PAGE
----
Photo of Anusha Mishra

Anusha Mishra

  •      (503) 464-8958

    Portland Campus

    • Assistant Professor of Medicine, Division of Cardiovascular Medicine School of Medicine
    • Assistant Professor of Anesthesiology and Perioperative Medicine School of Medicine
    • Assistant Professor of Neurology School of Medicine
    • Neuroscience Graduate Program School of Medicine

Astrocytes are an abundant glial cell type in the central nervous system (CNS). Increasingly, scientists are recognizing important contributions of astrocytes to many aspects of CNS function, one of them being neurovascular coupling. Dr. Mishra conducted her doctoral research in the laboratory of Dr. Eric Newman at the University of Minnesota, where she studied the role of astrocytes in retinal neurovascular coupling and how this is disrupted in several pathologies. She discovered a drug that may reverse the loss of neurovascular coupling in diabetic retinas and potentially prevent vision loss in diabetic patients. Dr. Mishra then moved to University College London to do her postdoctoral work in the laboratory of Dr. David Attwell, where she demonstrated that astrocyte-mediated signaling is essential in regulating capillary blood flow in the cortex. She also found that pericytes often constrict capillaries and then die following ischemia, severely reducing blood supply to the afflicted region. Further, current work from her lab has revealed a significant suppression of neurovascular coupling at capillaries after stroke. These findings together suggests that a disrupton in microvascular regulation may be the cause of continued hypoperfusion and neuronal loss in the peri-infarct that is observed even after clot removal, a phenomenon known as no-reperfusion. 

Following stroke, astrocytes change their morphology and expression pattern in a process known as reactive astrogliosis, however, the functional outcomes manifested by these changes are not understood. Current work in Dr. Mishra’s lab investigates the possibility that the constriction of capillaries and loss of neurovascular coupling observed after stroke may be due to pathological signaling from reactive astrocytes. Insights into how reactive astrocytes lead to microvascular dysfunction have the potential to generate novel therapeutic approaches which might, in combination with clot removal and neuroprotective agents, prevent or stop damage and re-establish healthy brain function. Furthermore, this research may have implications beyond the field of stroke, as astrogliosis and vascular dysfunction are common features of many diseases of the CNS (including Alzheimer's disease, traumatic brain injury, vascular dementia, and chronic hypertention).

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Areas of interest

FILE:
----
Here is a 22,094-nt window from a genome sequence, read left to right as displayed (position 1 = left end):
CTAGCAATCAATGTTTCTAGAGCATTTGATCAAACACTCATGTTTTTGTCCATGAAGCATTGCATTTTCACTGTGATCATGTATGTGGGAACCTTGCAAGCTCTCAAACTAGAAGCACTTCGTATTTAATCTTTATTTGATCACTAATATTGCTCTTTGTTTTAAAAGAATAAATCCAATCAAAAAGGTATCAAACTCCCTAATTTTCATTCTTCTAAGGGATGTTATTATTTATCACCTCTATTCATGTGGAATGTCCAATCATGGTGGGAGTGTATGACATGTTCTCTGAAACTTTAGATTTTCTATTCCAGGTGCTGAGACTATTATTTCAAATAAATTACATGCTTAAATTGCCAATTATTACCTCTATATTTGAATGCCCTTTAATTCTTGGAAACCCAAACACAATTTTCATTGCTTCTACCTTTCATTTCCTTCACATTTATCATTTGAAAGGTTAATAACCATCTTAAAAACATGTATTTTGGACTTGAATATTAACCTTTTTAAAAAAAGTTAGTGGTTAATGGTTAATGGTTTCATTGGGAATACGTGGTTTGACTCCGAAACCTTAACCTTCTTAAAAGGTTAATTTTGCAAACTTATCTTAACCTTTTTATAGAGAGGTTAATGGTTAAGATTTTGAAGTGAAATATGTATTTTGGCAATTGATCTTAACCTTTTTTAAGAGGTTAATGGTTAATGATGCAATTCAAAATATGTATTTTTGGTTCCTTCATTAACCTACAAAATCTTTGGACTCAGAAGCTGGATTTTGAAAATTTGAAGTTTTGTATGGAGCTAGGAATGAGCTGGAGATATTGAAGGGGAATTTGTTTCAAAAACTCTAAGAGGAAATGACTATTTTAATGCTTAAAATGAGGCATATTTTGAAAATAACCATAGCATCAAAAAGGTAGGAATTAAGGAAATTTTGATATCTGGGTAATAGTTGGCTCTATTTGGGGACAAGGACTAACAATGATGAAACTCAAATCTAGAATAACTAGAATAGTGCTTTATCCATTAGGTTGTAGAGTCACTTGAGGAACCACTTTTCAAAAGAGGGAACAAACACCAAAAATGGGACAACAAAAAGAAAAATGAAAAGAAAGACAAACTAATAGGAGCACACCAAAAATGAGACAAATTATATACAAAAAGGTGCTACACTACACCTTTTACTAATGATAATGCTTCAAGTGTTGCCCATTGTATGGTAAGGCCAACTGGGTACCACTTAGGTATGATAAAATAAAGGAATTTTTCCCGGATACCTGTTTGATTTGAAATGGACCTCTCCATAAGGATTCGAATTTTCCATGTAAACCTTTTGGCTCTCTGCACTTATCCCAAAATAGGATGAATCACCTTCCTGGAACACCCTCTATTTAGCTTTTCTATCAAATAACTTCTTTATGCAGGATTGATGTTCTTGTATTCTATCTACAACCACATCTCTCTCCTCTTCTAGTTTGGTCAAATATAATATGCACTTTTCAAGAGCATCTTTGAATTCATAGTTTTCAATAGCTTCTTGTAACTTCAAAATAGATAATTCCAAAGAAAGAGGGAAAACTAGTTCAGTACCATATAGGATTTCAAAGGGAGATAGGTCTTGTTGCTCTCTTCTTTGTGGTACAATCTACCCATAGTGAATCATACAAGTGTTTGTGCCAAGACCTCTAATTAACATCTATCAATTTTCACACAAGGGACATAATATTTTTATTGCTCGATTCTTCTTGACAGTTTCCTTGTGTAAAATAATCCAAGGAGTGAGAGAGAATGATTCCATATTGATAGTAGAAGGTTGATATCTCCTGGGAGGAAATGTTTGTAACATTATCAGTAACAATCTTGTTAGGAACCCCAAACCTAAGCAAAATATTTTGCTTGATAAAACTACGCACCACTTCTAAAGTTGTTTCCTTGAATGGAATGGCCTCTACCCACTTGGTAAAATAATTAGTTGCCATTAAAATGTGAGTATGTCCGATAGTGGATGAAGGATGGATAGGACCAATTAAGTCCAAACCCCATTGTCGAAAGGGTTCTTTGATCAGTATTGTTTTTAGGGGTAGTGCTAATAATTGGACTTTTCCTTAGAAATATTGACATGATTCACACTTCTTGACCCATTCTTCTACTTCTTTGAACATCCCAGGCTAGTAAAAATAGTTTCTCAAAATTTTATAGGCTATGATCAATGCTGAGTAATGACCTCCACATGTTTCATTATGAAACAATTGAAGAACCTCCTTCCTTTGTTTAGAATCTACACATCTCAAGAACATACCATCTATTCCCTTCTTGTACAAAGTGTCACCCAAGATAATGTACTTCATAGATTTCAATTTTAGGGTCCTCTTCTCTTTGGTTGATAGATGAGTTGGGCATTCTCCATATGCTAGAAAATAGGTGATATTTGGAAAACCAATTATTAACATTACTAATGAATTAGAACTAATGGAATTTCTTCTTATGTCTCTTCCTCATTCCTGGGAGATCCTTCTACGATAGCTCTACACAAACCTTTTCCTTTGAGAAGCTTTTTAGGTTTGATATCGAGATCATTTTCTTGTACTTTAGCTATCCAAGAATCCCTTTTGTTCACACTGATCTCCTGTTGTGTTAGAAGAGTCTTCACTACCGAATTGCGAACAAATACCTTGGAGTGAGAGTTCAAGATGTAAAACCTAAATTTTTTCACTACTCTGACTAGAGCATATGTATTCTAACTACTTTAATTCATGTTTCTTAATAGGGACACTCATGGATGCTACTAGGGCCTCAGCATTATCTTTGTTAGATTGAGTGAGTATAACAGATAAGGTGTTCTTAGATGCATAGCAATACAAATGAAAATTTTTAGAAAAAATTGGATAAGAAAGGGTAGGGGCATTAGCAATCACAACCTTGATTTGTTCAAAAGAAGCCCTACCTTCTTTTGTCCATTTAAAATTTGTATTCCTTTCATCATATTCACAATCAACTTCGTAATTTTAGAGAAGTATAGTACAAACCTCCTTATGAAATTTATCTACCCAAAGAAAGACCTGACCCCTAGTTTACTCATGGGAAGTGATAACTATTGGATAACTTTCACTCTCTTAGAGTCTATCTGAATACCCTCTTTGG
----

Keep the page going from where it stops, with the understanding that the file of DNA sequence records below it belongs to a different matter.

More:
• Neuron-glial and glial-glial interactions
  • Reactive astrogliosis
  • Neurovascular coupling
  • Ischemic injury
  • Neurodegenerative disorders

Education

  • B.A., Minnesota State University, Moorhead 2004
  • Ph.D., University of MInnesota 2011

Honors and awards

  • 3M Science and Technology Graduate Fellowship - 2005-2009
  • Stark Award for Advanced Scholarship - 2008
  • Visual Neuroscience Training Program T32 fellowship - 2010-11
  • Young Investigator Travel Fellowship, International Society for Eye Research - 2012
  • Distinguished Alumni Lecture, Department of Neuroscience, University of Minnesota - 2018

Memberships and associations

  • Society for Neuroscience
  • International Society of Cerebral Blood flow and Metabolism
  • American Heart Association

Publications

  • "Angiogenic neovessels promote tissue hypoxia" Proceedings of the National Academy of Sciences of the United States of America September 20 2016
  • "Astrocytes mediate neurovascular signaling to capillary pericytes but not to arterioles" Nature Neuroscience December 1 2016
  • "Capillary pericytes regulate cerebral blood flow in health and disease" Nature  2014
  • "Oxygen modulation of neurovascular coupling in the retina" Proceedings of the National Academy of Sciences of the United States of America October 25 2011
  • "Aminoguanidine reverses the loss of functional hyperemia in a rat model of diabetic retinopathy" Frontiers in Neuroenergetics  2012
  • "What is a pericyte?" Journal of Cerebral Blood Flow and Metabolism February 1 2016
  • "Dense core vesicles resemble active-zone transport vesicles and are diminished following synaptogenesis in mature hippocampal slices" Neuroscience  2006
  • "Erratum" Nature Protocols January 1 2014
  • "Spontaneous glial calcium waves in the retina develop over early adulthood" Journal of Neuroscience September 9 2009
  • "Assessment of glial function in the in vivo retina"   2012
  • "Interpreting bold" Philosophical Transactions of the Royal Society B: Biological Sciences October 5 2016
  • "Inhibition of inducible nitric oxide synthase reverses the loss of functional hyperemia in diabetic retinopathy" GLIA December 2010
  • "Binaural blood flow control by astrocytes" Journal of Physiology  2016
  • "Imaging pericytes and capillary diameter in brain slices and isolated retinae" Nature Protocols February 2014
  • "Keeping the Brain Well Fed" Neuron July 25 2018
  • "Therapeutic Genome Editing in Cardiovascular Diseases" JACC: Basic to Translational Science February 1 2019
  • "The High Energy Cost of Theta–Gamma Activity during REM Sleep" Trends in Neurosciences April 1 2019
  • "Astrocyte dysfunction and neurovascular impairment in neurological disorders" Neurochemistry International September 1 2019
  • "Amyloid β oligomers constrict human capillaries in alzheimer’s disease via signaling to pericytes" Science January 1 2019
  • "Pericyte constriction underlies capillary derecruitment during hyperemia in the setting of arterial stenosis" American Journal of Physiology August 1 2019

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